Posts tagged ‘hd’

The White Dashes at the Top of a TV Picture

By Chad Upton | Editor

They may appear as rapidly flashing dots, dashes, lines or boxes across the top of your TV screen.

The white lines are more prevalent on HDTVs, although they can show on older standard definition sets too.

They often appear while watching an HD channel that is broadcasting a standard definition signal, which frequently happens during commercial breaks and shows that are not available in high definition.

The lines are supposed to be there, you’re just not supposed to see them. If you have seen them, they will vary in size and shape depending on your TV.

These lines are like barcodes embedded in the picture. Closed captioning, teletext and programming guide information is represented by these white lines. Your TV can interpret them and display the information in a format that you can read.

Although this primarily affects HDTVs, it stems from variances in old Tube TVs (Cathode Ray Tubes). In the early days of television, there were extreme variances in production of television sets — some would cut off more of the picture than others.

Broadcasters overcame this problem by trying to keep all titles and important actions away from the very edges of the screen, in case they were cut off on some TVs. That extra space that you don’t see is called the overscanned image (because of the way that CRTs would paint an image on the screen by scanning side to side sixty times per second).

The overscan area became a good place to hide extra information when closed captioning data was added to TV signals.

HDTV signals do not overscan. Their signals are newer and were designed to encapsulate extra information from the beginning. But, you may still see these lines on an HDTV if the broadcaster is showing content that has the lines.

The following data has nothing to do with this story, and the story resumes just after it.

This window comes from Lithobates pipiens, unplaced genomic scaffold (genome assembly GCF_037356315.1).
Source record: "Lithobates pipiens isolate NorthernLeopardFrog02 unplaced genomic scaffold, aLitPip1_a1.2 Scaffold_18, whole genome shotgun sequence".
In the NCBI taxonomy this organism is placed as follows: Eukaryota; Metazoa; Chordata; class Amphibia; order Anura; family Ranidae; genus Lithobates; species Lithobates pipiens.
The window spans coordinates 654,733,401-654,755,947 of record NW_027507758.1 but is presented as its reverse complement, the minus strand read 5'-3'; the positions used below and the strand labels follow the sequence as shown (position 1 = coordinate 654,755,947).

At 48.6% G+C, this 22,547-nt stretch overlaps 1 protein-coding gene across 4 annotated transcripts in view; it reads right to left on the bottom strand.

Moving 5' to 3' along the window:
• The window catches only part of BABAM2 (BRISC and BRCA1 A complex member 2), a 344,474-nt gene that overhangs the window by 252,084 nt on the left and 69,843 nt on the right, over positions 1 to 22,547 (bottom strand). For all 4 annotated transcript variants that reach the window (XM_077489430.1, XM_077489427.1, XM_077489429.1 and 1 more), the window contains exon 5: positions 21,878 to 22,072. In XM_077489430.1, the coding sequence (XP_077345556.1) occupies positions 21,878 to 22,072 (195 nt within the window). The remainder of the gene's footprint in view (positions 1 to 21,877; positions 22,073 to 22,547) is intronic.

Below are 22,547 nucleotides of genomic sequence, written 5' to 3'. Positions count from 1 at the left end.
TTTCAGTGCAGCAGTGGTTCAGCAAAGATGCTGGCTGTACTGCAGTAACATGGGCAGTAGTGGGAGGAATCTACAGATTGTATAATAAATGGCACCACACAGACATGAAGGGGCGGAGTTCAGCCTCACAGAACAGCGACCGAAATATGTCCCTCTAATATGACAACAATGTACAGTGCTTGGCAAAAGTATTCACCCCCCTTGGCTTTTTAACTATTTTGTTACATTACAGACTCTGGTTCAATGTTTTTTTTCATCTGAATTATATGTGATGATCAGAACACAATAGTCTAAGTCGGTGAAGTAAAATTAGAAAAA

Most good televisions have the option to adjust overscan, including hdtvs. You’ll have to consult your manual, but this option will allow you to adjust the picture so the white lines are not visible.

Broken Secrets

Subscribe on: Facebook | Twitter | Kindle

Sources: Wikipedia (Safe area, Overscan)

August 20, 2010 at 5:00 am 1 comment

YouTube URL Secrets

It used to be, when you wanted to share a video, you’d attach it to an email and send it out to your friends.

Now when you want to share a video, you find the video on youtube and send a link — that keeps everybody’s inbox from filling up.

Change the Starting Position

Sometimes, you’ll want to make sure your friends see exactly what you’re talking about. To start the video at a specific spot, you can append “#t=MMmSSs” to the end of the url (link). You’ll replace the uppercase Ms with the number of minutes and the uppercase Ss with the number of seconds in the video where you want playback to begin.

For example, if I want to jump to the 2 minute, 39 second point in a video, then I would add “#t2m39s” to the end of the URL (example:  http://www.youtube.com/watch?v=L_HkH8huuzA#t=2m39s)

This trick also works for embedding a video. Although, when embedding use “&start” instead of “#t” and it’s in seconds only. (example http://www.youtube.com/watch?v=L_HkH8huuzA&start=159). Try playing the following video, it will start near the end.

High Definition

Many YouTube videos are now available in HD. To ensure you link to the HD version, append “&fmt=22” to the end of the url. (http://www.youtube.com/watch?v=L_HkH8huuzA&fmt=22)

Download Video

Maybe you want to transfer a video to your iPod or laptop for offline playback. If you load a video in youtube, you can swap out “youtube” for “keephd” in the URL. If there is a forward slash “/” after “watch” then you may want to remove that as well. This new url will take you to keephd.com and it will give you links to download the youtube video.

Broken Secrets | By: Chad Upton